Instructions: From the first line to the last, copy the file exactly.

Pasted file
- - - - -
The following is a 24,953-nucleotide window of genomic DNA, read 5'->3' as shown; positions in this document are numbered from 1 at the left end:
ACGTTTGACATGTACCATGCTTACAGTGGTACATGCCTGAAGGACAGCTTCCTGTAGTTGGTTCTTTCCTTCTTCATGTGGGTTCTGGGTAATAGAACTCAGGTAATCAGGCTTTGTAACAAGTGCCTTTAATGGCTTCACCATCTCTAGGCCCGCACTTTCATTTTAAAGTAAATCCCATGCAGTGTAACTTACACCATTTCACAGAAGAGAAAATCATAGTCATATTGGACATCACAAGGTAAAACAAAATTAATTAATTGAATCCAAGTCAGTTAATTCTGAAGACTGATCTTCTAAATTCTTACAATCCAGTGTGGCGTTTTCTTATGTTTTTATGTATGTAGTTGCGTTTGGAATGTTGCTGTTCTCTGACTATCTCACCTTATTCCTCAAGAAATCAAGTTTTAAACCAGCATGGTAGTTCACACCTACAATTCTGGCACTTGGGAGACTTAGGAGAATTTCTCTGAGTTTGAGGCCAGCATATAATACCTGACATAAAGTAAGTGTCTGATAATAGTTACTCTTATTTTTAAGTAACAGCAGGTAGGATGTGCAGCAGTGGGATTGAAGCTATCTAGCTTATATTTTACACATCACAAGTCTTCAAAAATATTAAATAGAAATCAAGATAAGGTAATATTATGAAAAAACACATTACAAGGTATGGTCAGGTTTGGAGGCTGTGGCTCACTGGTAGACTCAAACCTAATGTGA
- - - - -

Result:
The following is a 24,953-nucleotide window of genomic DNA, read 5'->3' as shown; positions in this document are numbered from 1 at the left end:
ACGTTTGACATGTACCATGCTTACAGTGGTACATGCCTGAAGGACAGCTTCCTGTAGTTGGTTCTTTCCTTCTTCATGTGGGTTCTGGGTAATAGAACTCAGGTAATCAGGCTTTGTAACAAGTGCCTTTAATGGCTTCACCATCTCTAGGCCCGCACTTTCATTTTAAAGTAAATCCCATGCAGTGTAACTTACACCATTTCACAGAAGAGAAAATCATAGTCATATTGGACATCACAAGGTAAAACAAAATTAATTAATTGAATCCAAGTCAGTTAATTCTGAAGACTGATCTTCTAAATTCTTACAATCCAGTGTGGCGTTTTCTTATGTTTTTATGTATGTAGTTGCGTTTGGAATGTTGCTGTTCTCTGACTATCTCACCTTATTCCTCAAGAAATCAAGTTTTAAACCAGCATGGTAGTTCACACCTACAATTCTGGCACTTGGGAGACTTAGGAGAATTTCTCTGAGTTTGAGGCCAGCATATAATACCTGACATAAAGTAAGTGTCTGATAATAGTTACTCTTATTTTTAAGTAACAGCAGGTAGGATGTGCAGCAGTGGGATTGAAGCTATCTAGCTTATATTTTACACATCACAAGTCTTCAAAAATATTAAATAGAAATCAAGATAAGGTAATATTATGAAAAAACACATTACAAGGTATGGTCAGGTTTGGAGGCTGTGGCTCACTGGTAGACTCAAACCTAATGTGA